My parents met late one night when my dad crawled into my mother’s bedroom window behind her older brother. The first thing she heard him say was “how old’s your sister?” It turns out she was just 14 and wanted nothing to do with this older guy from Minnesota. Two years later they were wed, September 1952.
My mom and dad had their 60th wedding anniversary this week. Mom made light of it, claiming that all you have to do is live long enough, but I know something of their long struggles to get along and to raise and provide for six sons. They both had roles in their relationship that didn’t always overlap or sync especially smoothly, but they made it work when they could, and waited it out when they couldn’t.
Most of my memories of them are fun, warm recollections of all the good times and laughter over the years. They are good people, and while maybe not perfect, they were perfect parents for me. I want as much as ever to do right by them, and make them proud of who I am and what I do.
Sadly, at times the good times are over shadowed by dad’s health. He had a series of strokes almost 12 years ago that left him unable to move and unable to communicate. He wasted away and often had pneumonia over a couple of years, but my mom nursed him through it all. She learned to do all his therapy because his caregivers were largely uncaring. Mom has learned exactly how to position dad in his bed with pillows and pads in exactly the right places so he is as comfortable as he can be. She has fought all his battles with the administrators, and won most of them.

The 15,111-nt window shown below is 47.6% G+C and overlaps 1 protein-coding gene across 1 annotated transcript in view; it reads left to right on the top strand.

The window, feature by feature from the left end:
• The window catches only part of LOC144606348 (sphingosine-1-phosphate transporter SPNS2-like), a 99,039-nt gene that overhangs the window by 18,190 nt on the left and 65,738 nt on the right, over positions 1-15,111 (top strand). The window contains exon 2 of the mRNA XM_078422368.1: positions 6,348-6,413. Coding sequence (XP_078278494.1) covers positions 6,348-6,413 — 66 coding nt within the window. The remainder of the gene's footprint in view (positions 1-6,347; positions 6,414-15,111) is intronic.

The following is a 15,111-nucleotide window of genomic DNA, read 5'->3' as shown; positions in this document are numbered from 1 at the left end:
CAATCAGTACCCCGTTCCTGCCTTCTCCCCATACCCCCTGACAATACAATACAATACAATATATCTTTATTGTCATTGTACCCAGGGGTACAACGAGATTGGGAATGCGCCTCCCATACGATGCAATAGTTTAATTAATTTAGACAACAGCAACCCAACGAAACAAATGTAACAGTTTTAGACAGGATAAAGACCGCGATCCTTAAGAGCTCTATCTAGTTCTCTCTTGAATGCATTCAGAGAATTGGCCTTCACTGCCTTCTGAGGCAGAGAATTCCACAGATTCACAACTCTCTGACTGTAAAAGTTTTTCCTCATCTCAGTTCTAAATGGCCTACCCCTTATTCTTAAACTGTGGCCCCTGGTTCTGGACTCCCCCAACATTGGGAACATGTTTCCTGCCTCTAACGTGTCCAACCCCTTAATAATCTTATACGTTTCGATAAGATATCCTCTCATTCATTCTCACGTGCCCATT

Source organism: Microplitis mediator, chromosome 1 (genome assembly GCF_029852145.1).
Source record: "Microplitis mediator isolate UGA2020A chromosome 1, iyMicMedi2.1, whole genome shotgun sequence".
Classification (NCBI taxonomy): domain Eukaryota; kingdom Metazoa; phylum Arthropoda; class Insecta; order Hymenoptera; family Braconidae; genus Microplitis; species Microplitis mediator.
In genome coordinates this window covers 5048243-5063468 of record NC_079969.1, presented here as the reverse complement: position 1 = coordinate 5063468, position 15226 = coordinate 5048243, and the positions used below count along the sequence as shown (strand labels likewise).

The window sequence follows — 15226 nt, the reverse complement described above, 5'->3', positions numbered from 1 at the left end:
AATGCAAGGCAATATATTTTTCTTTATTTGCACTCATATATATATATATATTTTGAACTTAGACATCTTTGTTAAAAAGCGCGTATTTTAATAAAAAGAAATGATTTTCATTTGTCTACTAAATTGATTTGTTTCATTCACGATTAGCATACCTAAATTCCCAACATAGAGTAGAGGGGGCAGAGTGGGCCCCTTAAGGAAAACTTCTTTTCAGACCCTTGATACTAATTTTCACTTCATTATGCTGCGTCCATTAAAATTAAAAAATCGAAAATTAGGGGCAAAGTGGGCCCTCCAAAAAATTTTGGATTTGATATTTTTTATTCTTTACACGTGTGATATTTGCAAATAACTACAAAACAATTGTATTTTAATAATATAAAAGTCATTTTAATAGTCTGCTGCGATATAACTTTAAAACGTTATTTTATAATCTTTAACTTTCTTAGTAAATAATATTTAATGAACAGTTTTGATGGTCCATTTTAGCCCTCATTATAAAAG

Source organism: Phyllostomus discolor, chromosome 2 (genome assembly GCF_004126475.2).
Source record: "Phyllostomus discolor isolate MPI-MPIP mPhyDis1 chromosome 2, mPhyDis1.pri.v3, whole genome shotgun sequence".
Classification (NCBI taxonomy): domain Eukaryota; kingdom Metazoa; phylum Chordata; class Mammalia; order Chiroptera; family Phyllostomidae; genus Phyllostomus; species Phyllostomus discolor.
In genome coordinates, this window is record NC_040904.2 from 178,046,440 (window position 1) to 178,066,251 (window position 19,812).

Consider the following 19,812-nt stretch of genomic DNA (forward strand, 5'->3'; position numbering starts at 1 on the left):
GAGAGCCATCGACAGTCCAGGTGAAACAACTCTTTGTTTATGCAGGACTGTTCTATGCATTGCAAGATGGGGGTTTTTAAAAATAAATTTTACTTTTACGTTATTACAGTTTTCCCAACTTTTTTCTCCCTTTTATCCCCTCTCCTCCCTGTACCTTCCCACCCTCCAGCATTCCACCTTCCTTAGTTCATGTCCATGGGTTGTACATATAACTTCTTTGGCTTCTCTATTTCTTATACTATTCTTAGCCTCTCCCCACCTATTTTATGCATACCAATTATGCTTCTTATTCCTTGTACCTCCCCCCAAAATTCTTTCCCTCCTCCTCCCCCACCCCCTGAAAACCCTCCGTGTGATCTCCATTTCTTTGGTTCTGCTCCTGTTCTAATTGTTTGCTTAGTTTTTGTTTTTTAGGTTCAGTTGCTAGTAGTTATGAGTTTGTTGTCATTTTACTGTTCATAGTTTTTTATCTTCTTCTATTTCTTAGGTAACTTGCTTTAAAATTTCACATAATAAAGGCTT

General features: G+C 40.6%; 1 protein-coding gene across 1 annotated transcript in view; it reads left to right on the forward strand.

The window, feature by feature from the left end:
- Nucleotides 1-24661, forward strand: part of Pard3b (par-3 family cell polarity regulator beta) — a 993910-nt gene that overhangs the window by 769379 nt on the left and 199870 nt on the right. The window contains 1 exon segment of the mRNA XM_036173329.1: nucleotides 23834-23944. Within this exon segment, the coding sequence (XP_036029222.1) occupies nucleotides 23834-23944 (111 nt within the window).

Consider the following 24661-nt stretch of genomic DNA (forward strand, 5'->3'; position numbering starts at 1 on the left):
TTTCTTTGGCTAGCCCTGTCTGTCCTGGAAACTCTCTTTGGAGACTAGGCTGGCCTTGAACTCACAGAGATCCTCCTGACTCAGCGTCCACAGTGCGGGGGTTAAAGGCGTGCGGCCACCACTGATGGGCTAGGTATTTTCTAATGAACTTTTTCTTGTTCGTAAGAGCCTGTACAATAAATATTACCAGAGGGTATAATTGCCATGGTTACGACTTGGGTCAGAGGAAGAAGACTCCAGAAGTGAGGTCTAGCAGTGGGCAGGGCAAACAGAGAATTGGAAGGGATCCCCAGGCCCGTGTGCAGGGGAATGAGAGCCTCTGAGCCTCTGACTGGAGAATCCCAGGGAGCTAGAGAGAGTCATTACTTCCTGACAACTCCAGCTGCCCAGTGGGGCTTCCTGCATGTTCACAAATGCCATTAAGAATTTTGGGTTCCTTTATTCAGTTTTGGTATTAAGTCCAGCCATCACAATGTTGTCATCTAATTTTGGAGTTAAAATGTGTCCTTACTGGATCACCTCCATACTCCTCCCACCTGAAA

She spends two hours with him every morning, making sure he is up and bathed. She comes back every day at lunch time to make sure he is put down for his nap. She comes back for five or six hours every night to just sit with him, then to make sure he is put to bed for the night. She never fails, and after a dozen years, it still breaks her heart to leave him for the night.
The staff threw a delightful party for them. There was a marriage reaffirmation ceremony and gifts, lots of food and a beautiful cake. There were balloons and 80s music. I was one of about 70 people who watched, family, friends, people in wheelchairs. It was nice.
I asked my brother Jeff what we did for their 50th anniversary, and he couldn’t remember anything. “We must be bad children,” he said. “Well,” I said, “we may be, so let’s make sure to do something for their 75th anniversary.”